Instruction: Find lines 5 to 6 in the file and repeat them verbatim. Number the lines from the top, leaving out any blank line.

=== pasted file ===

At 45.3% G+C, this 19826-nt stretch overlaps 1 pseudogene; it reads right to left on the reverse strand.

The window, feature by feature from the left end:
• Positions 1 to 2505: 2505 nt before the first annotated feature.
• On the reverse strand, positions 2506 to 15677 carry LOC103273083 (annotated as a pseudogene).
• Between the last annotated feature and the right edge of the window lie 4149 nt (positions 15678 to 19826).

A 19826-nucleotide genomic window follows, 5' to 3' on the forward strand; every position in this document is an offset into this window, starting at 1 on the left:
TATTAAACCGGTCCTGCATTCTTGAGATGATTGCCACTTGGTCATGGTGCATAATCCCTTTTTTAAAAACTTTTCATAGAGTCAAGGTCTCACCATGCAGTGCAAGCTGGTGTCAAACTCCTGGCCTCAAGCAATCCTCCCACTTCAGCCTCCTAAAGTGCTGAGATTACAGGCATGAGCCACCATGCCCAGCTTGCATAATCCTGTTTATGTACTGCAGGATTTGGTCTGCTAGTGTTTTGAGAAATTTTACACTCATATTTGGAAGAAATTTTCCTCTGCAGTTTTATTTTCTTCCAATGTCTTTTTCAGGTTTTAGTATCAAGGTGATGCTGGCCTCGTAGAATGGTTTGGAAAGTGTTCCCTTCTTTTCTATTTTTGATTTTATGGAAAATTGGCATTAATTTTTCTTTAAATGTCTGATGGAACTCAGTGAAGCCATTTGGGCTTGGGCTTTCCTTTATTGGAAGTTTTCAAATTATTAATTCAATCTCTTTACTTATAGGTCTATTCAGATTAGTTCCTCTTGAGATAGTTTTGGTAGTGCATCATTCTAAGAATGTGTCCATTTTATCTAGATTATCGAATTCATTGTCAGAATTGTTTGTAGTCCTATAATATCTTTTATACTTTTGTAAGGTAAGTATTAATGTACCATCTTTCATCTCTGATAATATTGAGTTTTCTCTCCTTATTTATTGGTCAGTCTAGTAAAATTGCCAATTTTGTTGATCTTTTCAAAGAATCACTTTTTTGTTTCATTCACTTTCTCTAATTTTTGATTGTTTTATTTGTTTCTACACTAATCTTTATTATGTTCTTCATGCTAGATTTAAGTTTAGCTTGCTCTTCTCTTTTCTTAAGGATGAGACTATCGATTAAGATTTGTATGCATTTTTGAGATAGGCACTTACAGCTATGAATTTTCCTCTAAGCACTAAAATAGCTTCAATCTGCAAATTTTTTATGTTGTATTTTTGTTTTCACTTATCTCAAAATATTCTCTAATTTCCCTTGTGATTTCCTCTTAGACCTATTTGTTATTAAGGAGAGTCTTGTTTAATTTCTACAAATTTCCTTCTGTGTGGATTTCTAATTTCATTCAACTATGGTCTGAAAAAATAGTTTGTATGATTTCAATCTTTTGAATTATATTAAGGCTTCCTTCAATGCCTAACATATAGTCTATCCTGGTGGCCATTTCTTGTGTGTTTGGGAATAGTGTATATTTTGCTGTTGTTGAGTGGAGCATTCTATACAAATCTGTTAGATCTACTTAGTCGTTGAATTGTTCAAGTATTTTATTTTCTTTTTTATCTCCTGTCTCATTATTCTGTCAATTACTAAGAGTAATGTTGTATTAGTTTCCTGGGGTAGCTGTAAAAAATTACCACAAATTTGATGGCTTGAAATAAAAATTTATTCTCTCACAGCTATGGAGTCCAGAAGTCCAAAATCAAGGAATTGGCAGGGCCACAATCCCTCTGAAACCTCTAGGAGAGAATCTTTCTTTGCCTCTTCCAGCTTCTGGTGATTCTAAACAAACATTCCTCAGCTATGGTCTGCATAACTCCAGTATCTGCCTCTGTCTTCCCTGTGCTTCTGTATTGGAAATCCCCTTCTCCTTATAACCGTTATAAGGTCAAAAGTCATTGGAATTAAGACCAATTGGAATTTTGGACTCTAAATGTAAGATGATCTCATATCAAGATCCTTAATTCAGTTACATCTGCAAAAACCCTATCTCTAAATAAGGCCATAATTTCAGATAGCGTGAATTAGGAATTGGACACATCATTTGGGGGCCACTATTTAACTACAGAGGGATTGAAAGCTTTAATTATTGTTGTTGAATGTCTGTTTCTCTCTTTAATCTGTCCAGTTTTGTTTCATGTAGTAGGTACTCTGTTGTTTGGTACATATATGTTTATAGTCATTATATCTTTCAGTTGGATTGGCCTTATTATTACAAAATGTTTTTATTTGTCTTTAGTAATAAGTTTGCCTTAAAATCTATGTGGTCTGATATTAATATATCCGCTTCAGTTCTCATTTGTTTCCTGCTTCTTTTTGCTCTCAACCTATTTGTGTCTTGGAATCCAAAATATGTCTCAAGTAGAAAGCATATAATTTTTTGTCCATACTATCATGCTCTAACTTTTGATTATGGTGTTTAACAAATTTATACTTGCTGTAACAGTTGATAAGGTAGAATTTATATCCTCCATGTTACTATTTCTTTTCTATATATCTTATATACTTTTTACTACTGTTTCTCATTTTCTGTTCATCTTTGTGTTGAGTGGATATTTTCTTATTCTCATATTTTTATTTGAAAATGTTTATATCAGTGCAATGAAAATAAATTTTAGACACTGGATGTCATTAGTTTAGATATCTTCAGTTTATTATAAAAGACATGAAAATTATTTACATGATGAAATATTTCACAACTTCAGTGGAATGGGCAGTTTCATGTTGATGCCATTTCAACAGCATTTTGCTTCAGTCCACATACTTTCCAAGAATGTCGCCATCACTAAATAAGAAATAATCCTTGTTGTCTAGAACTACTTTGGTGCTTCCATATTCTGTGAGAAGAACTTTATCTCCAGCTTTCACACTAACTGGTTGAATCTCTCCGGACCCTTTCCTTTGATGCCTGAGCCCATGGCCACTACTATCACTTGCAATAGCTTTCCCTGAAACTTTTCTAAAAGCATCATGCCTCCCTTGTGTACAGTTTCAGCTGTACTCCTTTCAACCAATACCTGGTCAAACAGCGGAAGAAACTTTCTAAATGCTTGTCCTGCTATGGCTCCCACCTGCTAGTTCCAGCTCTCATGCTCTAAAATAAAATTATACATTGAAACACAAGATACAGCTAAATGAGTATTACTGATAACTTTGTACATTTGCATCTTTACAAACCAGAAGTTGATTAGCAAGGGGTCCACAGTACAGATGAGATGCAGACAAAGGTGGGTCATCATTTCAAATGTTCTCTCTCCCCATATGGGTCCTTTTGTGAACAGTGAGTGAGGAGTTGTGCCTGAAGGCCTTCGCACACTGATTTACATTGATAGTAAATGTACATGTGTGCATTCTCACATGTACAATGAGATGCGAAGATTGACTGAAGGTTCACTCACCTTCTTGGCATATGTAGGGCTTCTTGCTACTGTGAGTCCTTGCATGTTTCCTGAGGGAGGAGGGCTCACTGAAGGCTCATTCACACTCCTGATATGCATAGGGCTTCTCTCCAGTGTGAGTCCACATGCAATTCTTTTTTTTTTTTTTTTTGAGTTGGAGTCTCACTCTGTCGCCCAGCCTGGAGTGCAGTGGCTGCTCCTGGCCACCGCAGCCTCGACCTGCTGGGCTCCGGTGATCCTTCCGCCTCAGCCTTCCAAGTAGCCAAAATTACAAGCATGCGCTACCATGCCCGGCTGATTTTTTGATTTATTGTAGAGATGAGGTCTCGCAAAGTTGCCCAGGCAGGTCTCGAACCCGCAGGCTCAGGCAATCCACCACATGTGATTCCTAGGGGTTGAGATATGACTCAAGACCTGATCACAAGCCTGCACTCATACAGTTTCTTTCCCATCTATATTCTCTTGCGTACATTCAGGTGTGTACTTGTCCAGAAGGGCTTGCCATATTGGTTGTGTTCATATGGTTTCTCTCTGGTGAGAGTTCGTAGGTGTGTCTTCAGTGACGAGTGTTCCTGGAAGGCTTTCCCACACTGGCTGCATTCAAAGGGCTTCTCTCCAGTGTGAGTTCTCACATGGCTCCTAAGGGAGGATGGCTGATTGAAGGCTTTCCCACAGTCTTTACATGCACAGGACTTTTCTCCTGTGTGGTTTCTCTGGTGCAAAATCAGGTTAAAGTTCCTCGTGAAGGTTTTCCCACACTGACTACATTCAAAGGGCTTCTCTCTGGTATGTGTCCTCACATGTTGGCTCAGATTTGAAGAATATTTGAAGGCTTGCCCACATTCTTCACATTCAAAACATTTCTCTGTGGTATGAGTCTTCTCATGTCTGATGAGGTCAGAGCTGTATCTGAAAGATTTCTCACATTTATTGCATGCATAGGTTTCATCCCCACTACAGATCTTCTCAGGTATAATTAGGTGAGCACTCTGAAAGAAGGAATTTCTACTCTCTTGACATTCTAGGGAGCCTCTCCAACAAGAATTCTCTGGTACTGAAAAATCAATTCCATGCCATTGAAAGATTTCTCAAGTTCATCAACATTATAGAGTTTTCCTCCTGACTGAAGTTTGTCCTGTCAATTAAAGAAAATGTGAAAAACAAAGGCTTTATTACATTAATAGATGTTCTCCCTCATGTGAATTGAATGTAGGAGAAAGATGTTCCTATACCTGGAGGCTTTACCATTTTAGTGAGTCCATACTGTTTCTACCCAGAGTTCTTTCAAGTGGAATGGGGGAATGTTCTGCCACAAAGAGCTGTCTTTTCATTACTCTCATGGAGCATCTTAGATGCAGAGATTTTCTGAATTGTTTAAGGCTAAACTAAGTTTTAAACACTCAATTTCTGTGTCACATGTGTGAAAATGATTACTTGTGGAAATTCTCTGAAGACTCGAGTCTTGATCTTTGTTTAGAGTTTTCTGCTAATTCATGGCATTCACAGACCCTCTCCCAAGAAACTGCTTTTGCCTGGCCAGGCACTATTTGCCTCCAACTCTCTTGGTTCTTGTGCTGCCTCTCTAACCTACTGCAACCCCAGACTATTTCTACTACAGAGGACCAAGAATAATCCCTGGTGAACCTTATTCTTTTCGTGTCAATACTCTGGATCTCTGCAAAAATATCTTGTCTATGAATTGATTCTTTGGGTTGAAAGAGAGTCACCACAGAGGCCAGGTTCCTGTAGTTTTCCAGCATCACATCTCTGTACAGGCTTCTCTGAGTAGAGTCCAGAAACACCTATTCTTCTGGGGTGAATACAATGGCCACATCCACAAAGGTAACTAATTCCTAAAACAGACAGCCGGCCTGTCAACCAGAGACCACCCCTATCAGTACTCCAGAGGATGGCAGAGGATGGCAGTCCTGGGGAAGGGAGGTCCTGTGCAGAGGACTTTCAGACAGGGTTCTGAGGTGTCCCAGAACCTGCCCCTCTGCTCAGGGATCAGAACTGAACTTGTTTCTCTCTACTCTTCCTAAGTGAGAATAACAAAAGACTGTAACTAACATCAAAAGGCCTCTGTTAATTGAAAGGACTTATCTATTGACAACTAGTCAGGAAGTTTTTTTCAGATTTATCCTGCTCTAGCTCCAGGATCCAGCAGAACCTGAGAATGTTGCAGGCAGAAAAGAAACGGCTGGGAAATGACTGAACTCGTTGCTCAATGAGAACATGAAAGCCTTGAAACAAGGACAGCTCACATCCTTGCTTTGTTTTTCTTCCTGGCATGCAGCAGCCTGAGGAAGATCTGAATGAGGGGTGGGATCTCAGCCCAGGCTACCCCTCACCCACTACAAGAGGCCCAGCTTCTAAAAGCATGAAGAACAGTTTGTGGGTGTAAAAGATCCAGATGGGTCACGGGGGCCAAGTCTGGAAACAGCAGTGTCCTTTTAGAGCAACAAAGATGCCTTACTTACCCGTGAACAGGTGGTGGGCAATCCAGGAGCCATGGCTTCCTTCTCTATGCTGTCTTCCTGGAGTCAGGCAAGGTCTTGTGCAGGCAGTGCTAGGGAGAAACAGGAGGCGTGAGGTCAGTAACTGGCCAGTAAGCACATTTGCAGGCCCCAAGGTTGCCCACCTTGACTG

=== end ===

• Between the last annotated feature and the right edge of the window lie 4149 nt (positions 15678 to 19826).

A 19826-nucleotide genomic window follows, 5' to 3' on the forward strand; every position in this document is an offset into this window, starting at 1 on the left: